Tuesday, March 22, 2011

Richard Fisher gets it

Federal Reserve Bank of Dallas President Richard Fisher is one of the few people working at the Fed who gets it:

“There’s lots of liquidity sloshing around the U.S. financial system,” Fisher said. “We are seeing signs of all the intoxication that typically takes place when we have the ambrosia of cheap and readily available capital.”

Unfortunately, the mad men are in charge and there's not much we can do to stop the train wreck that awaits us. Be prepared for the inevitable chorus of "it wasn't our fault" and "nobody could have seen this coming."

Saturday, March 19, 2011

Dubai on Empty

Vanity Fair on Dubai's artificiality and exploitation of its immigrant workers.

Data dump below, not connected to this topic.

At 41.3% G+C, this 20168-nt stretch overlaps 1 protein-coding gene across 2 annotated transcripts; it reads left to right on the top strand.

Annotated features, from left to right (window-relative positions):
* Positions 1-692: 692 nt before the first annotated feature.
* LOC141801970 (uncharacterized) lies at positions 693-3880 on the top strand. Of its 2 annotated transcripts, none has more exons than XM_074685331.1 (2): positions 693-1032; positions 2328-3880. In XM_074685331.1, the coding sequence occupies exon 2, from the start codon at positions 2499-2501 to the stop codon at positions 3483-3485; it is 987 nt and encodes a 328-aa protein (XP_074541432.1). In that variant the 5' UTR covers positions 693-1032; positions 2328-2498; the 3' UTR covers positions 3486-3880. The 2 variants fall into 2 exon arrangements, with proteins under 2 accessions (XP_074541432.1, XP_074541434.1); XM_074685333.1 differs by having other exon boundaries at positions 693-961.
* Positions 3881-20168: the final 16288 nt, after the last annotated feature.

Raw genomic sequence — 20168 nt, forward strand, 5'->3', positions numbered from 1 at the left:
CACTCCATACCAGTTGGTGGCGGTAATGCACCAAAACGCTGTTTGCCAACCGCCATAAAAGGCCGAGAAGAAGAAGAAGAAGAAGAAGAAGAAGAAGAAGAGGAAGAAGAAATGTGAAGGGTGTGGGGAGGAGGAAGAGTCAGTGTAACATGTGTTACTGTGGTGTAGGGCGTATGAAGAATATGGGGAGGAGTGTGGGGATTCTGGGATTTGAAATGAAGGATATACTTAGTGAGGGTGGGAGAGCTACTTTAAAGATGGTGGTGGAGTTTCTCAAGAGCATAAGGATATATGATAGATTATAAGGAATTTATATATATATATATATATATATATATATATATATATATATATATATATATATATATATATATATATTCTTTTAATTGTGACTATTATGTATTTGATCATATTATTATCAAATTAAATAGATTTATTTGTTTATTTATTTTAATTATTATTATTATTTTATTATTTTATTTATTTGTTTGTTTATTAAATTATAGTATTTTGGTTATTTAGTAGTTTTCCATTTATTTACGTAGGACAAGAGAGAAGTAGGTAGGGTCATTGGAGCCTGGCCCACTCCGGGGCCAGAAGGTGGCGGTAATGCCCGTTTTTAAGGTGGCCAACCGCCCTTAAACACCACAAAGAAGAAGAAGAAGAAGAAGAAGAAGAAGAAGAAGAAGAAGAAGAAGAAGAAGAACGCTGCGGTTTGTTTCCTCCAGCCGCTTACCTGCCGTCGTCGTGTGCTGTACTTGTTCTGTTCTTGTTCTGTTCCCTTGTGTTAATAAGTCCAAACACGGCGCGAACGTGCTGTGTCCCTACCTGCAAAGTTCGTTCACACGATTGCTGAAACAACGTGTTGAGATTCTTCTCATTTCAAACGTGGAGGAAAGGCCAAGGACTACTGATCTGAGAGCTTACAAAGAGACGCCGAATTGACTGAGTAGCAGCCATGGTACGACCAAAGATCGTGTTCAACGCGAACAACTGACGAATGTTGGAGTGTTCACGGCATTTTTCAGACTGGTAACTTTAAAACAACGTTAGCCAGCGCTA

Dubai is the parable of what money makes when it has no purpose but its own multiplication and grandeur... Dubai is a place that doesn’t just know the price of everything and the value of nothing but makes everything worthless.

The workers, who make up roughly 71 percent of the population, have precious few rights here. They can’t become citizens, though some are the third generation of their family to be born here. They can be deported at any time. They have no redress. Many of the Asian laborers are owed back pay they aren’t likely to get. There are reams of anecdotal stories about the abuse of guest workers. I’m told about the Pakistani shop assistant who, picking up an Arab woman’s shopping bags, accidentally passed gas, got arrested, and was jailed.

Friday, March 11, 2011

Nassim Taleb on Charlie Rose